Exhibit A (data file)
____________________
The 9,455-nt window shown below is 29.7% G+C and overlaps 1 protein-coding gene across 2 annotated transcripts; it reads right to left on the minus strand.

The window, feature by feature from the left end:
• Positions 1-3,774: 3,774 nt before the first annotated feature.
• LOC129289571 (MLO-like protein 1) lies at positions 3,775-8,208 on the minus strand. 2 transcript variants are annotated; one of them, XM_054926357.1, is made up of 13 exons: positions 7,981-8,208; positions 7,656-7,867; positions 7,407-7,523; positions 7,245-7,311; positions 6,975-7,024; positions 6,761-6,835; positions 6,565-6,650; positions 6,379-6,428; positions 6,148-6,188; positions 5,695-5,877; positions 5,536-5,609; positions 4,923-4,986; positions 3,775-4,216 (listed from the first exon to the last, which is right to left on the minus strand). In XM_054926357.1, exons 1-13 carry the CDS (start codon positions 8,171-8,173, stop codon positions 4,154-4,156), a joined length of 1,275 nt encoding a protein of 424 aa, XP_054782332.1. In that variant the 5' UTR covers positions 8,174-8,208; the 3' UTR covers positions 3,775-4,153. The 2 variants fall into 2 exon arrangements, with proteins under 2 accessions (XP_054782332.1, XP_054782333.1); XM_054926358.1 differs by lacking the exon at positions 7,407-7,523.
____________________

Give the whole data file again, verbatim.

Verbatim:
The 9,455-nt window shown below is 29.7% G+C and overlaps 1 protein-coding gene across 2 annotated transcripts; it reads right to left on the minus strand.

The window, feature by feature from the left end:
• Positions 1-3,774: 3,774 nt before the first annotated feature.
• LOC129289571 (MLO-like protein 1) lies at positions 3,775-8,208 on the minus strand. 2 transcript variants are annotated; one of them, XM_054926357.1, is made up of 13 exons: positions 7,981-8,208; positions 7,656-7,867; positions 7,407-7,523; positions 7,245-7,311; positions 6,975-7,024; positions 6,761-6,835; positions 6,565-6,650; positions 6,379-6,428; positions 6,148-6,188; positions 5,695-5,877; positions 5,536-5,609; positions 4,923-4,986; positions 3,775-4,216 (listed from the first exon to the last, which is right to left on the minus strand). In XM_054926357.1, exons 1-13 carry the CDS (start codon positions 8,171-8,173, stop codon positions 4,154-4,156), a joined length of 1,275 nt encoding a protein of 424 aa, XP_054782332.1. In that variant the 5' UTR covers positions 8,174-8,208; the 3' UTR covers positions 3,775-4,153. The 2 variants fall into 2 exon arrangements, with proteins under 2 accessions (XP_054782332.1, XP_054782333.1); XM_054926358.1 differs by lacking the exon at positions 7,407-7,523.